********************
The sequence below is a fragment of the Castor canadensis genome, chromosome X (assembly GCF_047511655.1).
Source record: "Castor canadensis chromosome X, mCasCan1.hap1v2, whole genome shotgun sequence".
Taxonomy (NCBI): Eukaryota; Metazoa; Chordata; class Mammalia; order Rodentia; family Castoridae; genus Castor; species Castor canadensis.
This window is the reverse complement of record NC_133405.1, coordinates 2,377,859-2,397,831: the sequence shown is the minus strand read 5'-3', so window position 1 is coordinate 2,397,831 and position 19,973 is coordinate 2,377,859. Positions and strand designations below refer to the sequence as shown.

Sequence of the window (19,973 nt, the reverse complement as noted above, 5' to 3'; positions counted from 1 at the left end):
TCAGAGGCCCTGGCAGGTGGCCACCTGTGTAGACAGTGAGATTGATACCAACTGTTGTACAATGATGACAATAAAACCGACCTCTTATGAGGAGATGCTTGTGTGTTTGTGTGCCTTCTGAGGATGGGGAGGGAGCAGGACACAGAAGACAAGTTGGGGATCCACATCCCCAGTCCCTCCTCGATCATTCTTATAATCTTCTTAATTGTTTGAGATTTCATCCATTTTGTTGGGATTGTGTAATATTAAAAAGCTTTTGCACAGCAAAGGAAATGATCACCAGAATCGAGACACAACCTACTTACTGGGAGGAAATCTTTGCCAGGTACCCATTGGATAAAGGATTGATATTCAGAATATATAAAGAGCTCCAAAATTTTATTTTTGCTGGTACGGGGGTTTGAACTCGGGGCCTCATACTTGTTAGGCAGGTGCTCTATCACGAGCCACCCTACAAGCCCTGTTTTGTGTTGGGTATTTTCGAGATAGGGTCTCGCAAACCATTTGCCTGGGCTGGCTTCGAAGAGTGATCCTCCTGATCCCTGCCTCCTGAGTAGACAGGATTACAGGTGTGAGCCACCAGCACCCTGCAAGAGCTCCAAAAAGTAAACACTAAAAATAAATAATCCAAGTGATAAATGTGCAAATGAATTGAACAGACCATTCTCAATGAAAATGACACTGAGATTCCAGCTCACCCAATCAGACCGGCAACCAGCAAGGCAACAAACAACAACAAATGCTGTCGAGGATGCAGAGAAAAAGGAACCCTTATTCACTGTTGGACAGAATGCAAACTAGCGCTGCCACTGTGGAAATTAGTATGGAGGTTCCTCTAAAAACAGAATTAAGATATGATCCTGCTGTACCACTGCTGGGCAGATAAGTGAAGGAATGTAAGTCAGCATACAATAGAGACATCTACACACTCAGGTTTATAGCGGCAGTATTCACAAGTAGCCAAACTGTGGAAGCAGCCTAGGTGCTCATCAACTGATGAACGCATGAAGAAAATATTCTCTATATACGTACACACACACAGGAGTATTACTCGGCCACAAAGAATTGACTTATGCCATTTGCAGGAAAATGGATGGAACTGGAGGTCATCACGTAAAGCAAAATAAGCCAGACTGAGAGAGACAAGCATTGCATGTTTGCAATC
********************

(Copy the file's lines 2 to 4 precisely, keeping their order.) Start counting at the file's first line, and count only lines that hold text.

Source record: "Castor canadensis chromosome X, mCasCan1.hap1v2, whole genome shotgun sequence".
Taxonomy (NCBI): Eukaryota; Metazoa; Chordata; class Mammalia; order Rodentia; family Castoridae; genus Castor; species Castor canadensis.
This window is the reverse complement of record NC_133405.1, coordinates 2,377,859-2,397,831: the sequence shown is the minus strand read 5'-3', so window position 1 is coordinate 2,397,831 and position 19,973 is coordinate 2,377,859. Positions and strand designations below refer to the sequence as shown.